Koi Varieties – Kujaku

Welcome to the newest instalment of our ‘Koi Varieties’ series of blogs. Today we will be looking at a slightly less traditional koi than the Gosanke koi we were looking at previously – the Kujaku koi!


Kujaku Koi from breeder Marusaka

Kujaku koi are a very beautiful variety of koi. In fact, the full name for the variety is Kujaku Ogon which translates literally as ‘Peacock’ and the koi itself are often nicknamed the Peacock koi here in the UK.

A Kujaku koi is a metallic koi with strong reticulation in the scales resulting in the fish having a net-like look running down its back. This reticulation is then overlaid with either a red, orange, yellow or gold Kohaku-type pattern resulting in a very striking effect. It is no wonder that Kujaku koi are a very desired variety for many koi keepers, new and experienced alike!


The Kujaku koi is a relatively recent variety of koi that was originally bred in the 1960s by Nishi Hirasawa of Hiranishi Fish Farms in Japan. The variety was first created by breeding a Hariwake koi (a two-coloured koi with platinum and either metallic yellow, gold or orange colouration) with a Shusui koi (a doitsu, or scaleless, koi with a blue-grey base colour and red colouration on the sides and fins).


Shortly after it was first bred, the Kujaku koi variety quickly made its way into the public eye through shows and competitions. It was originally judged in the larger category of Hikarimoyo (meaning a metallic koi with two or more colours) at competitions. Recently, however, the reputation of Kujaku koi has shot up and their popularity at competitions has led to them being judged in their own category!


Kujaku Koi from breeder Nishikigoi Niigata Direct (NND)

There are quite a few points to consider when judging the quality of a Kujaku koi. Since the koi itself will have aspects of a few different, older varieties of koi, the best quality Kujaku will showcase the best aspects of each of these varieties.


The first point to consider is the sheen and lustre of the skin of the koi. Since Kujaku is a metallic koi, it is important that the skin is not dull. If you have a bright and shiny Kujaku, it will stand out in your pond and always be noticeable whereas a poor sheen will not catch the eye at all. You may see that different Kujaku have different areas of their body with the best sheen – one may have a beautiful and bright shimmer along the top of its back while another may have a similar shimmer only behind its head. There is no rule here about what is best – the one you like the best is the best koi for you!

The next thing to consider is the quality of the reticulation on the scales. This reticulation is what gives the Kujaku koi the lovely net-like pattern along its back. Again, the thickness of the reticulation is entirely down to personal preference – as long as the reticulation is not overpowering the beautiful metallic scales, any thickness of the black is acceptable. Some koi keepers prefer light and delicate reticulation while others prefer a dark and heavy reticulation and other still prefer anything in between! The only important thing to note is that, regardless of the thickness of the reticulation, it should still be even all over. The best quality Kujaku will have the same thickness of reticulation all over, it should not have thin reticulation at one part of the body and thick reticulation on another. When the reticulation is even all over, it results in a stunning looking koi that any koi keeper would be proud to have in their pond.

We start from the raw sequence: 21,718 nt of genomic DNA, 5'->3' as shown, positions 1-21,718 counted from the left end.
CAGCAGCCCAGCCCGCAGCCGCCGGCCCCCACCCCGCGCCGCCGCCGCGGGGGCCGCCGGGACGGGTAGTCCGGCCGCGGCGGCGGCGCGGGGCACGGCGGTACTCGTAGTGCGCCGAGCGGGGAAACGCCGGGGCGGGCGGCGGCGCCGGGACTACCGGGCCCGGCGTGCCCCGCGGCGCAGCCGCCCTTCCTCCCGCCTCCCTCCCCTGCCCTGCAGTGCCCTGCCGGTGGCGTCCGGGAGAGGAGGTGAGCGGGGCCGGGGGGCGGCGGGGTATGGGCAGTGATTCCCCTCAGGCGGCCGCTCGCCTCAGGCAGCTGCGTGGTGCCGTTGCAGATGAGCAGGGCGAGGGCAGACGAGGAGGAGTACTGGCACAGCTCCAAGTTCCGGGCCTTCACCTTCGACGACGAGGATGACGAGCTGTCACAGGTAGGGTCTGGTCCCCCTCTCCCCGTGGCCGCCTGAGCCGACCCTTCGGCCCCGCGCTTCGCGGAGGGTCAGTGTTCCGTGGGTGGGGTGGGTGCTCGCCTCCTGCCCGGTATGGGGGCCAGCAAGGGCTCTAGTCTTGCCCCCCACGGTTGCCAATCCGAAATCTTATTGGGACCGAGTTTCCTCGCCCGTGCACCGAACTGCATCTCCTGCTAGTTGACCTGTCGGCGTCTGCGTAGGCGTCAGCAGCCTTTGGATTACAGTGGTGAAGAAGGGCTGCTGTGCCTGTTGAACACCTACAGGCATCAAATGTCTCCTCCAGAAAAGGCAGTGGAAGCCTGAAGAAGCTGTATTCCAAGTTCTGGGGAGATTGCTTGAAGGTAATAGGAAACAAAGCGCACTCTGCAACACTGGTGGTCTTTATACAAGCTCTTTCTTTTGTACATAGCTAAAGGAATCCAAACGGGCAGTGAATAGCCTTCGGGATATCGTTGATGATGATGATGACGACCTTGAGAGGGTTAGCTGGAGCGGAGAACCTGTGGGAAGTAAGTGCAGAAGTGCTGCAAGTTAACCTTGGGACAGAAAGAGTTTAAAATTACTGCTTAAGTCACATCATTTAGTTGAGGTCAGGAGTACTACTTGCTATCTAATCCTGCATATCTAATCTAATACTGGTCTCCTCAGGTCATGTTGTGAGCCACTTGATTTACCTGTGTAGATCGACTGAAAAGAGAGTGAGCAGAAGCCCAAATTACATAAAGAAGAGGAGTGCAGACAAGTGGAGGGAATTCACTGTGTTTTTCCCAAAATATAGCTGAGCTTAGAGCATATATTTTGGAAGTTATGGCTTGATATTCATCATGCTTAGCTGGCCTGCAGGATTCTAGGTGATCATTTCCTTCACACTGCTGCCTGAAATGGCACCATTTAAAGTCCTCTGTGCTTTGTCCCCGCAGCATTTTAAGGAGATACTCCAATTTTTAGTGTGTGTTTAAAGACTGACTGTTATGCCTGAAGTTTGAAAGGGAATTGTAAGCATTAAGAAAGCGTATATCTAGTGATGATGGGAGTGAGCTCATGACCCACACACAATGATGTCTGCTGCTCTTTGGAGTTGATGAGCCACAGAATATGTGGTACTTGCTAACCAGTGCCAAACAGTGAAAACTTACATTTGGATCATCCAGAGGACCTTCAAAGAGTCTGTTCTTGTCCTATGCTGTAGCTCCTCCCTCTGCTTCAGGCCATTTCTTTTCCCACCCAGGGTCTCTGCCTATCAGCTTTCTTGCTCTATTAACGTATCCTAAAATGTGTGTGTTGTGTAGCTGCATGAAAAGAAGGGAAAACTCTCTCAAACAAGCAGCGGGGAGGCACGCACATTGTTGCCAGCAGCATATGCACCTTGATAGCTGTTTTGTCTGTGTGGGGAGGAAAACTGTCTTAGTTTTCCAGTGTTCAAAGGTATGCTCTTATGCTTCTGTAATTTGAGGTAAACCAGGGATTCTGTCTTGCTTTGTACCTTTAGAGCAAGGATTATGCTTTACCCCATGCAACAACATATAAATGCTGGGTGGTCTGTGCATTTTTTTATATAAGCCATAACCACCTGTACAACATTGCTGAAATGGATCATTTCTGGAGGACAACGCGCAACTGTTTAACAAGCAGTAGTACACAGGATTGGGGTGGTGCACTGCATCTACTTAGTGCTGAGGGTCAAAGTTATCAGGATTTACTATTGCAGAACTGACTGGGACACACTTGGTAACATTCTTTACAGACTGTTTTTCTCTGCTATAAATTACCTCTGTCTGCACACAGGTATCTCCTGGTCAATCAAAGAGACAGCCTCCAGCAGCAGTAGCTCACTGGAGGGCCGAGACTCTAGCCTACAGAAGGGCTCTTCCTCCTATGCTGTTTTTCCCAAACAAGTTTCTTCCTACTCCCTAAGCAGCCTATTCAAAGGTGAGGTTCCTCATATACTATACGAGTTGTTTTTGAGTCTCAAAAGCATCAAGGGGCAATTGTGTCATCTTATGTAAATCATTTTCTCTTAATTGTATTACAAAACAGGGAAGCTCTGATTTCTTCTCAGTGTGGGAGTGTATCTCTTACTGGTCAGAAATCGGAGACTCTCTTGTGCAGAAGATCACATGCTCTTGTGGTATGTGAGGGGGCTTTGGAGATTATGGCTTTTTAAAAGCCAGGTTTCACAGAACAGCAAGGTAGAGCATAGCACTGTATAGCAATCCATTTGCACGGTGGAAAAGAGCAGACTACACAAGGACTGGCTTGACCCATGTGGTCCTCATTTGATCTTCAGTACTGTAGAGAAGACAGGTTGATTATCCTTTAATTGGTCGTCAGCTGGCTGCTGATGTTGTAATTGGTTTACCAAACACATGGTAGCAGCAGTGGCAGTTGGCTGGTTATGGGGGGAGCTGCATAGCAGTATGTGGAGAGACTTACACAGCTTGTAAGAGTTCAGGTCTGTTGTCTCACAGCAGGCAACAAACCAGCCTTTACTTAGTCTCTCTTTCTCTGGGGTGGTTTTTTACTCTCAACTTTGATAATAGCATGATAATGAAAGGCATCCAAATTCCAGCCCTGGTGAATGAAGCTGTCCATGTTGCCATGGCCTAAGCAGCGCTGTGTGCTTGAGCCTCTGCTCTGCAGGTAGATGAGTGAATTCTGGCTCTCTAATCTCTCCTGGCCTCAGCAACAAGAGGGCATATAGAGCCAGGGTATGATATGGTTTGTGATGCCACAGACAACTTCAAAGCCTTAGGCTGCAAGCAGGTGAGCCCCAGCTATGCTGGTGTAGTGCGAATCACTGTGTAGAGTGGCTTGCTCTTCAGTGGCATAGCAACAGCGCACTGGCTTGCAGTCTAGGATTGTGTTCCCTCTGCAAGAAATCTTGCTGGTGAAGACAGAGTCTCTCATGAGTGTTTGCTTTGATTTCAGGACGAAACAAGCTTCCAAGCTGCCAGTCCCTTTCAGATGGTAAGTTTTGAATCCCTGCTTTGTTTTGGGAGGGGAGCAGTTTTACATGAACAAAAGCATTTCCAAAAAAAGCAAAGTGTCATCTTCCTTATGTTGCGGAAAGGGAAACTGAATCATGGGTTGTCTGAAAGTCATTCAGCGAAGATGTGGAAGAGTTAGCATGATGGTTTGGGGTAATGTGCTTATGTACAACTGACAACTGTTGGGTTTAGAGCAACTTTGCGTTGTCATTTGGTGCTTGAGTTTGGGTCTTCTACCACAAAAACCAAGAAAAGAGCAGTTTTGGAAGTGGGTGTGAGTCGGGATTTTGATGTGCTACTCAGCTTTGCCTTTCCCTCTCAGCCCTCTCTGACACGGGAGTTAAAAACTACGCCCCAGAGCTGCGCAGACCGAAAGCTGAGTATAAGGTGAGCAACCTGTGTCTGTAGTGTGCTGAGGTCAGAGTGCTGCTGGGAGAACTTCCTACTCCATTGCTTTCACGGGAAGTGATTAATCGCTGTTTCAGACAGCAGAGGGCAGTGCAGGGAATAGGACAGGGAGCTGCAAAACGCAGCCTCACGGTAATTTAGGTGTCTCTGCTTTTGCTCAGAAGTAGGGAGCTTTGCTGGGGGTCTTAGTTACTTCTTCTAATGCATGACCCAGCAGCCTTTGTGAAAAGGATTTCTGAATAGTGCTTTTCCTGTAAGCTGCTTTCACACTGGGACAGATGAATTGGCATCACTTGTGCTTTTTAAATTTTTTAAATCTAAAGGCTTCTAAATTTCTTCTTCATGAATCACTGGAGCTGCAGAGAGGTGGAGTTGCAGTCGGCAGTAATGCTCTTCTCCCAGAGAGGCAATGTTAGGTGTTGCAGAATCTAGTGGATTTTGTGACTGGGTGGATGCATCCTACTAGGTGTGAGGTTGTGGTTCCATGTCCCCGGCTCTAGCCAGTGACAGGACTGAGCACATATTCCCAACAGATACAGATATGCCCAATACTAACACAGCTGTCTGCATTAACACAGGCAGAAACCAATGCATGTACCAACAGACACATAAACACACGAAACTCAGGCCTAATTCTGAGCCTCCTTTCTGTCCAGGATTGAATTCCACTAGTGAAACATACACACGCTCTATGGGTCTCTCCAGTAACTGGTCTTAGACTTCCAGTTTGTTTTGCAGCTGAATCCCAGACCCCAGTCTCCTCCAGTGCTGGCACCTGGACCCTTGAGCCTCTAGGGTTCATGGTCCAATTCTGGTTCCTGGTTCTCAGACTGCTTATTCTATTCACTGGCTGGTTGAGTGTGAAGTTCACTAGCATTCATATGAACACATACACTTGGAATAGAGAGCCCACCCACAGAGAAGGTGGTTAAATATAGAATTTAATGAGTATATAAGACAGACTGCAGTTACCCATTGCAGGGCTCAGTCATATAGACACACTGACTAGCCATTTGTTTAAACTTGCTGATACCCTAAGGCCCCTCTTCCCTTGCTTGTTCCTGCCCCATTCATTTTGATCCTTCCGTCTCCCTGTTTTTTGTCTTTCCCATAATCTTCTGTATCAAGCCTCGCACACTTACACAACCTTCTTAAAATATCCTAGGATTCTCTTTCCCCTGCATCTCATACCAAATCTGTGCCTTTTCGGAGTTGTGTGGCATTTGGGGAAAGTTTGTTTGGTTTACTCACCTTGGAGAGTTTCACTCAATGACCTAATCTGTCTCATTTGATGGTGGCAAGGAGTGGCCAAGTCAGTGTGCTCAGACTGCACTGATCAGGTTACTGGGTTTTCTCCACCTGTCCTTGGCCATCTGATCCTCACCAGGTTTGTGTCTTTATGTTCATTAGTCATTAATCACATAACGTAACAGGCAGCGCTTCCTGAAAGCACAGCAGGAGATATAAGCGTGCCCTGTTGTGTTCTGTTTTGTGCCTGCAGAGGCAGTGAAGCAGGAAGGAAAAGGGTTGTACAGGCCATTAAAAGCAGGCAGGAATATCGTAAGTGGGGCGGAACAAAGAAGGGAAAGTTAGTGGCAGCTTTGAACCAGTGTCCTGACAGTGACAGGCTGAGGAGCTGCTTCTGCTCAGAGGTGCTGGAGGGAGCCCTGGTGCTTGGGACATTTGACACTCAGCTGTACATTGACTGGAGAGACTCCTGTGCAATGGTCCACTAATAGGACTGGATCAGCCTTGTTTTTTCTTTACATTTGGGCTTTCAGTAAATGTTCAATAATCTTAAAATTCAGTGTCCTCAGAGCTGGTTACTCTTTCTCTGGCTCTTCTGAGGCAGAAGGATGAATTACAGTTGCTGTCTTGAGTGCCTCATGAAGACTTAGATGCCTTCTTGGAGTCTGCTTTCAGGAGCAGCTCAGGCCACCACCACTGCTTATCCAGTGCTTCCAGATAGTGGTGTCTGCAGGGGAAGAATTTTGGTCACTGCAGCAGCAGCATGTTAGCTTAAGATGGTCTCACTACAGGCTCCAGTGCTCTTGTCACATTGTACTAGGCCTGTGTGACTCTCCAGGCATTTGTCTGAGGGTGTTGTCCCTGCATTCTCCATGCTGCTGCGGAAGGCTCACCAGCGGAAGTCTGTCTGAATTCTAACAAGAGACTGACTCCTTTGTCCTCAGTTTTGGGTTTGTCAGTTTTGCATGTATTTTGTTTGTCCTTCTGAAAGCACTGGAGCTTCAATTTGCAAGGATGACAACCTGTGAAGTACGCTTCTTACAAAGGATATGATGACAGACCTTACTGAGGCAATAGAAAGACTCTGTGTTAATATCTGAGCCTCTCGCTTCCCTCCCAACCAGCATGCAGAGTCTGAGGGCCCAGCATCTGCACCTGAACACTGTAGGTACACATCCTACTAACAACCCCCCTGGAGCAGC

Goshiki Kujaku Koi from breeder Aokiya

Finally, we can consider the quality of the colourations on the koi. A Kujaku has a few colours to consider. Firstly, we can consider the base colour. In a Kujaku, this is shiroji, or white, and should be a beautiful clear snow-white colour. A clean white ground contrasting with a bright hi colouration can result in a beautiful and stunning koi fish. The next colour to consider is the hi, or the red. This can be any shade of red – a deep, bright red is favourable for some, and a fiery orange is favourable for others. The important thing is that the colour is even with a consistent shade through the fish and that the kiwa, the edges, are strong and clear.


When it comes to the pattern of the hi on the koi, the same rules apply as for a Kohaku koi. You can read about these in detail in our blog - 'Koi Varieties - Kohaku' which can be found here: kerutokoi.com/post/koi-variety-kohaku Essentially, the patches of hi should be medium-large sized and evenly balanced along the body and roughly symmetrical on the left and right sides of the fish.



Kujaku koi are a beautiful variety of koi and have well-earned their nickname of the ‘Peacock Koi’. Even if just one of the above considerations is perfect, you will have a stunning looking koi. It is rare for all of these considerations to be perfect, but a show winning Kujaku is a truly amazing koi.



Have a look at our current selection of Kujaku koi on our website:






887 views0 comments